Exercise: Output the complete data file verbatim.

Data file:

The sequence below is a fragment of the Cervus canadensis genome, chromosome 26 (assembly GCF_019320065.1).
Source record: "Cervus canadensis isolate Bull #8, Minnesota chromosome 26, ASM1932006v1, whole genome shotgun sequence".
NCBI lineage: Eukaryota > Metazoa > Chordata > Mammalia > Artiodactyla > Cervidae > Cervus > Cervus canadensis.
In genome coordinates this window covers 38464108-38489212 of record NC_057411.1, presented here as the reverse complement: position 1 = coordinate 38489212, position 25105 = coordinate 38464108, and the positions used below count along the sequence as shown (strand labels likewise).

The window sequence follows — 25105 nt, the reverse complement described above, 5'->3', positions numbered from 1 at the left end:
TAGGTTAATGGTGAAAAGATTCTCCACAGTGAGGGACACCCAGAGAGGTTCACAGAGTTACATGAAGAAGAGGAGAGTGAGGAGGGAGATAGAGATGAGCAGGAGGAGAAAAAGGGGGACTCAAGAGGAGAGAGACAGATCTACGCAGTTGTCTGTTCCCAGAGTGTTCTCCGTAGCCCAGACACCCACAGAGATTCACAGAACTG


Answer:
The sequence below is a fragment of the Cervus canadensis genome, chromosome 26 (assembly GCF_019320065.1).
Source record: "Cervus canadensis isolate Bull #8, Minnesota chromosome 26, ASM1932006v1, whole genome shotgun sequence".
NCBI lineage: Eukaryota > Metazoa > Chordata > Mammalia > Artiodactyla > Cervidae > Cervus > Cervus canadensis.
In genome coordinates this window covers 38464108-38489212 of record NC_057411.1, presented here as the reverse complement: position 1 = coordinate 38489212, position 25105 = coordinate 38464108, and the positions used below count along the sequence as shown (strand labels likewise).

The window sequence follows — 25105 nt, the reverse complement described above, 5'->3', positions numbered from 1 at the left end:
TAGGTTAATGGTGAAAAGATTCTCCACAGTGAGGGACACCCAGAGAGGTTCACAGAGTTACATGAAGAAGAGGAGAGTGAGGAGGGAGATAGAGATGAGCAGGAGGAGAAAAAGGGGGACTCAAGAGGAGAGAGACAGATCTACGCAGTTGTCTGTTCCCAGAGTGTTCTCCGTAGCCCAGACACCCACAGAGATTCACAGAACTG